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Space Station Collects Clues on Universe’s Dark Matter

Space Station Gathers Clues on Universe’s Unseen Dark Matter
Although the AMS is specifically looking for antimatter and dark matter, as the first magnetic spectrometer in space, AMS has and will collect information from cosmic sources emanating from stars and galaxies millions of light years beyond the Milky Way. Photograph: NASA

The European Organization for Nuclear Research said it has data that could signal the presence of dark matter, an elusive unseen target that physicists believe makes up as much as a quarter of the universe.

Dark matter is mass that scientists can’t detect directly, but whose existence is inferred through its gravitational pull on visible matter, such as planets. Using a collector mounted on the International Space Station for more than a year, scientists at the CERN research institute gathered data on particles, called positrons, they believe may be expelled when dark matter collides in a burst of energy and is destroyed.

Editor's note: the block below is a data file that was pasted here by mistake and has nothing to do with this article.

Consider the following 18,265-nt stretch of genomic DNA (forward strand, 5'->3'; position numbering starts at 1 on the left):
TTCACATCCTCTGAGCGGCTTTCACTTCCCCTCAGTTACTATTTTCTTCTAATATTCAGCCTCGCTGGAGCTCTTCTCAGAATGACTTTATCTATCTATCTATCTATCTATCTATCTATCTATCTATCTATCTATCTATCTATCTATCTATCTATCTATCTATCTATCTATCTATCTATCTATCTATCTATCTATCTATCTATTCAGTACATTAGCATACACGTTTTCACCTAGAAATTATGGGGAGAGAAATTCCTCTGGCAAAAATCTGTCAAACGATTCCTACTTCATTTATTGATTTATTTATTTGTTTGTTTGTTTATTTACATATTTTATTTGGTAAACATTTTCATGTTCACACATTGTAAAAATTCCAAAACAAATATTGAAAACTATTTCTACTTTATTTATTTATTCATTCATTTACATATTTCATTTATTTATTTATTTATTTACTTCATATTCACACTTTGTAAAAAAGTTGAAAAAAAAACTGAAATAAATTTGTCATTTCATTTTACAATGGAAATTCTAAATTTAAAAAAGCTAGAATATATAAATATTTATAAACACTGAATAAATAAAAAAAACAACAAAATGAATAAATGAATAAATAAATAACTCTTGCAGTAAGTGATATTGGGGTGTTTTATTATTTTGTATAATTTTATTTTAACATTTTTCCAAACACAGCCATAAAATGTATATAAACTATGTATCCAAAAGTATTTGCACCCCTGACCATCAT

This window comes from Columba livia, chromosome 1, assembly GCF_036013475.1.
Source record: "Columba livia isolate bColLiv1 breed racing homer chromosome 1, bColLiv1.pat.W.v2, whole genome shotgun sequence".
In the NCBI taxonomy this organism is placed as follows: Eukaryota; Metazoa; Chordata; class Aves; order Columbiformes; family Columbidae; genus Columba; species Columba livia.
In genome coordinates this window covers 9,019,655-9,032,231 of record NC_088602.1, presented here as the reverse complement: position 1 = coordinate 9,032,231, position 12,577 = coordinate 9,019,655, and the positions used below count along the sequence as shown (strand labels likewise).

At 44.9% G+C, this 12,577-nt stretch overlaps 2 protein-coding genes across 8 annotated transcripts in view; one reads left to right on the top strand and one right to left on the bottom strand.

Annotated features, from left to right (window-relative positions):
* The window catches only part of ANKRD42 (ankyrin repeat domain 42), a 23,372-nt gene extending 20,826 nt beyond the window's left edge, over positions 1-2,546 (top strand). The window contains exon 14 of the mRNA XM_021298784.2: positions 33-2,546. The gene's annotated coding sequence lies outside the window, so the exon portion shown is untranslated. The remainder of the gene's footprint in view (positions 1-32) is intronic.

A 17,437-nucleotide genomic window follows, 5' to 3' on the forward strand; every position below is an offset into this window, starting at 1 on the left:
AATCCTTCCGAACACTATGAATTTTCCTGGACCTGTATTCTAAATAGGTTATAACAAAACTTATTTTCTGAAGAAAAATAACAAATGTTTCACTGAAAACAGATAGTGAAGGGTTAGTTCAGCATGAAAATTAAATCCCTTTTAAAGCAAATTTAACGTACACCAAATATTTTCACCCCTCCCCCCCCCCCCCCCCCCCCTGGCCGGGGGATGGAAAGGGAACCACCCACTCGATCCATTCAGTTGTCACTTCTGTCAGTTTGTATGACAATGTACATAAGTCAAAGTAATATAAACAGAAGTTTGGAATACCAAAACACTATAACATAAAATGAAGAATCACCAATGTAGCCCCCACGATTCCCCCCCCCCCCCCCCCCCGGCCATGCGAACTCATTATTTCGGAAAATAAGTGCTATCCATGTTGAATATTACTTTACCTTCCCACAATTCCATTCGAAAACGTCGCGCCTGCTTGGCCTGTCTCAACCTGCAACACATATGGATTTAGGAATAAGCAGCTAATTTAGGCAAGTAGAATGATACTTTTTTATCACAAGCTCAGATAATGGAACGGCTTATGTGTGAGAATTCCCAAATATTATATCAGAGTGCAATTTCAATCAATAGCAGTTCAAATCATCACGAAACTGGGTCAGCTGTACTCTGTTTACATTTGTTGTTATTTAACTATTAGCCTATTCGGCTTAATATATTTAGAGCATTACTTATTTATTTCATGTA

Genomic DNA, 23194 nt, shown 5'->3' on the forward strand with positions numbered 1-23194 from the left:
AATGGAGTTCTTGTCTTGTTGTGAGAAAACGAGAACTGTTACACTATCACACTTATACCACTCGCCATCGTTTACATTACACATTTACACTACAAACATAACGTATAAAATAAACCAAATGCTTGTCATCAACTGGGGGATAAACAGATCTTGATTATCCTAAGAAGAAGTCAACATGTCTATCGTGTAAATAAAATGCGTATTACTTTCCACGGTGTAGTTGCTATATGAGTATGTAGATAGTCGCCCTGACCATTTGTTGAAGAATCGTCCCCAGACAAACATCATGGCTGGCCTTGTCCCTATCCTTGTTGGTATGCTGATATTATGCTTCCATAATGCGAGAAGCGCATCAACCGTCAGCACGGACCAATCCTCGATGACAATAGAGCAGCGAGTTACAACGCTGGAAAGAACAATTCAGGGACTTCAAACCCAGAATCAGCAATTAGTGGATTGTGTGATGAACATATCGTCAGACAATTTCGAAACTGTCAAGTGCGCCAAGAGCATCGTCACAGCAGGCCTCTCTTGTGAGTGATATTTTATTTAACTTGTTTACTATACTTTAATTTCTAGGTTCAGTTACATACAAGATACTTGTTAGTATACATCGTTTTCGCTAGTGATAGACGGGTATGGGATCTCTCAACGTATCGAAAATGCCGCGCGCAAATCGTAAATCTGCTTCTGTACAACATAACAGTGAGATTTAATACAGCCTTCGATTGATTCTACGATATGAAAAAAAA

The collector gathered data on 400,000 positrons, the antimatter form of electrons, creating the largest collection of such particles recorded in space, according to a statement today. The data are consistent with theories on dark matter and the experiment will confirm in coming months whether the positrons are a signal for dark matter, Geneva-based CERN said.

“It’s a confirmation with much better statistical precisions of previous results,” William Zajc, chairman of New York-based Columbia University’s physics department, said in a telephone interview. Preliminary data on the issue have been collected from other satellites beginning in 2007, he said.

Physicists are awaiting further analysis from CERN on the number of positrons and electrons to tell whether the results may signal dark matter, Zajc said.

Important Mystery

“Dark matter is one of the most important mysteries of physics today,” CERN said, adding it will take several years to refine its studies.

The search for dark matter is moving ahead on two fronts. Last month, scientists at CERN announced they have more certainty a particle they observed last year is a Higgs Boson, a missing link in physics that would help them explain the makeup of universal phenomena, such as dark matter, that telescopes can’t detect.

In that case, the data was gained using the $10.5 billion Large Hadron Collider, a 27-kilometer (17-mile) circumference particle accelerator buried on the border of France and Switzerland. CERN has had 10,000 scientists working on the research, in which billions of subatomic particles are hurled at each other at velocities approaching the speed of light.

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